The sight of a flock of Goldfinches feeding in a field of native thistle is enough to gladden the heart of any birdwatcher, and luckily Goldfinches are quite easy to attract to your yard, even in fairly urban areas. You can buy sock feeders of nyjer seeds or tube feeders made specifically for Goldfinches with thin seed ports. Since Goldfinches have such small pointed beaks they are the only common bird in our area that can reach inside and pick out the nyjer seeds. They will also happily eat black oil sunflower seed from a generic tube or platform feeder which has the added benefit of attracting other birds too. Better still, try planting some patches of Coneflower or native thistle in your yard and watch them feed how nature intended!

Ian Stewart, Ornithologist

One of the best ways to connect with nature is to monitor bird nest boxes. Regularly checking the contents of an active nest box lets you watch the whole breeding cycle unfold before your very eyes! It starts with nest building, progresses through egg laying and nestling rearing and then (hopefully) ends with the young birds successfully leaving the nest.

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Using an mirror to count Bluebird eggs

The Delaware Nature Society has a team of eager volunteers who monitor over two hundred boxes spread throughout several properties and every year brings more data and surprises. Our most common occupants are Tree Swallows, Eastern Bluebirds and House Wrens but most years we attract a few Carolina Chickadees, Carolina Wrens and Tufted Titmice. One year we had a White-breasted Nuthatch use one of our boxes – who knows what species might show up next?!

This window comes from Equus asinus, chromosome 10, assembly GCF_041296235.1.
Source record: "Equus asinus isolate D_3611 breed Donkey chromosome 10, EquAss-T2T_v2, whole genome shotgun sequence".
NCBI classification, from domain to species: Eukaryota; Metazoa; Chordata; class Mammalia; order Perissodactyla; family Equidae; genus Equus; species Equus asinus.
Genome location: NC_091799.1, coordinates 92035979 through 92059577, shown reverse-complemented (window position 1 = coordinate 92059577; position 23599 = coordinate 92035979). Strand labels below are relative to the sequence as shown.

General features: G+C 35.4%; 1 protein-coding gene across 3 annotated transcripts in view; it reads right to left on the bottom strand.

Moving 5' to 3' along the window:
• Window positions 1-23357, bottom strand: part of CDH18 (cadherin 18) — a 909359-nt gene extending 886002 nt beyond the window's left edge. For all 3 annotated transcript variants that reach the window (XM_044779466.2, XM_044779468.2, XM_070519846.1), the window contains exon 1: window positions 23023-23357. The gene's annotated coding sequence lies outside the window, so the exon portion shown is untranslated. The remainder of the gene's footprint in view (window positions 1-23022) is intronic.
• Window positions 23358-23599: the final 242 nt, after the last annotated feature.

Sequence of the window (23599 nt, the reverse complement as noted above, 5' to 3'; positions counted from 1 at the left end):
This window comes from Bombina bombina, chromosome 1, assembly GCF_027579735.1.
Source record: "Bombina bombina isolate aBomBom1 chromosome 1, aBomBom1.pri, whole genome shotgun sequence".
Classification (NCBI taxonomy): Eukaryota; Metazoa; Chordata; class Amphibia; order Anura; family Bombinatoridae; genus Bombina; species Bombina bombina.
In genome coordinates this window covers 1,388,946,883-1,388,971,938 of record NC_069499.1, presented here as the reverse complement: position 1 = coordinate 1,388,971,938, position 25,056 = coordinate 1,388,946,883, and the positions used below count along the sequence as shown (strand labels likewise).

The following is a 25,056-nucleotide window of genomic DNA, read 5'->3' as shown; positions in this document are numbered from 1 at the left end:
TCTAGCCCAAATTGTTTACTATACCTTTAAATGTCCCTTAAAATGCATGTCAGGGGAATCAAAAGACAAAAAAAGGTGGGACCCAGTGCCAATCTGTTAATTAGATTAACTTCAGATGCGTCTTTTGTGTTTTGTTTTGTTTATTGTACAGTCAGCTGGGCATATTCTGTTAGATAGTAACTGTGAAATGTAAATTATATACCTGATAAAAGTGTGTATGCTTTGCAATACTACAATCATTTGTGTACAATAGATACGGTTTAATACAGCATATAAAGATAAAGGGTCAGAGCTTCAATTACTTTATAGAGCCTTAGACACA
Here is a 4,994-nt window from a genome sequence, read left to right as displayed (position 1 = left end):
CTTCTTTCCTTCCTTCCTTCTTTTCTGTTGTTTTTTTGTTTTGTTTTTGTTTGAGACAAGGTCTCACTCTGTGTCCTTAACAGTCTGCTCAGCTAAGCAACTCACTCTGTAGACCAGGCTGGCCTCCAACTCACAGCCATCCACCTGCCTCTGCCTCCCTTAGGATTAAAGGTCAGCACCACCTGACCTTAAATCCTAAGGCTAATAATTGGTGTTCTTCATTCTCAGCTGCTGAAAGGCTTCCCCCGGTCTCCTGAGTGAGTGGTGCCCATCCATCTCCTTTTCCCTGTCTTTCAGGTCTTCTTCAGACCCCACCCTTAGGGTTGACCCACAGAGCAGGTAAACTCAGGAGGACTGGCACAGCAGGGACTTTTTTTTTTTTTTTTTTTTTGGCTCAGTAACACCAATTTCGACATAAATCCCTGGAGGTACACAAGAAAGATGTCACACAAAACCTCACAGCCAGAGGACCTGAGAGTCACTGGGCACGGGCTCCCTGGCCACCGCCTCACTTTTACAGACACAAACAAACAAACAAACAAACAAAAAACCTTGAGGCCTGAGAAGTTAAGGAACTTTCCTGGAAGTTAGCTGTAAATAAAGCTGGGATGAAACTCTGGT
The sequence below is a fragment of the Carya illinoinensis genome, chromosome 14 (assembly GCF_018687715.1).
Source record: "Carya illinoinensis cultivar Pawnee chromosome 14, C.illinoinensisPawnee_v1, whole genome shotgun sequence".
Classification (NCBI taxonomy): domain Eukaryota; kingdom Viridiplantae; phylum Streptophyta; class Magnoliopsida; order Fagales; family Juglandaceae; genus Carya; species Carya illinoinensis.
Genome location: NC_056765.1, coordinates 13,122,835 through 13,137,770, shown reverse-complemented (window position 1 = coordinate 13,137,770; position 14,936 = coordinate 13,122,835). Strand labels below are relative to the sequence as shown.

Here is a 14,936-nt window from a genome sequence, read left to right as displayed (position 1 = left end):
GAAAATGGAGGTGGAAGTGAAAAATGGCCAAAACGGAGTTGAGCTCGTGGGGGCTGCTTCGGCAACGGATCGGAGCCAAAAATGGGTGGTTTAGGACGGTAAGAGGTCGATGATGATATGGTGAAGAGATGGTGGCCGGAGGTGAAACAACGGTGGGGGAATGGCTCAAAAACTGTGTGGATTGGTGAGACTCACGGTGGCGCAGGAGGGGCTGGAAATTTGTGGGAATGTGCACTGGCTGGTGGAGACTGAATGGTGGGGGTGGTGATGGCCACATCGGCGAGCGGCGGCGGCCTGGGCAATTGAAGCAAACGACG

Chickadee on nest

Opening this nest box revealed a Carolina Chickadee sitting tightly on a nest. In these cases we leave the bird alone and retreat.

Checking boxes lets you see for yourself the many differences between each species in the way their nests are built, the shape and color of their eggs, and the appearance of their nestlings, as well as the nesting quirks of different birds. Did you know for instance that House Wrens often add spider cocoons to their nest, probably because the spider hatchlings eat arthropod pests mixed in among the nest lining?

Wren nest with spiders

House Wren nest lining dotted with spider cocoons

Our boxes remain in place year-round and provide winter refuges for both welcome and (slightly) unwelcome guests. Eastern Bluebirds roost in our boxes overnight during the winter, presumably to help them stay warm, and sometimes bundle together in the same box. Last winter one of our boxes at Coverdale Farm Preserve had an enlarged entrance hole and was filled with acorns from the huge old Red Oaks that line the driveway. This was probably a squirrel using the box to cache a supply of acorns to chomp on if a sudden snowfall made food hard to find.

chewed box

acorns

Mice also like to spend the winter in our boxes so we have to bump them out to allow the birds to nest. Can you spot the two mice jumping out of the box?

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We have been cleaning out our boxes to get them ready for spring and the birds are checking them out already so nesting isn’t far away! We can always use an extra person or two to help monitor nest boxes at Coverdale Farm or the Red Clay Reservation near Greenville, or Abbott’s Mill near Milford, so if you want to get involved just give us a call on (302) 239-2334. Boxes only need to be checked once a week and monitoring them makes a great excuse for talking a walk on a summer evening or weekend at these beautiful sites. All of our data are submitted to Cornell University’s ‘Nest Watch’ scheme so we are contributing to science as well as simply enjoying nature.

If you’d rather put up your own nest boxes why not join our upcoming program (April 27th at Ashland followed by a field trip to Coverdale on April 29th) to get advice on how to design and position boxes in order to attract nesting birds to your property? Having birds nest in a box you built yourself is a tremendously satisfying experience that may be repeated for many summers to come!

Tree swallows on box

A pair of excited Tree Swallows start building their nest in a brand-new box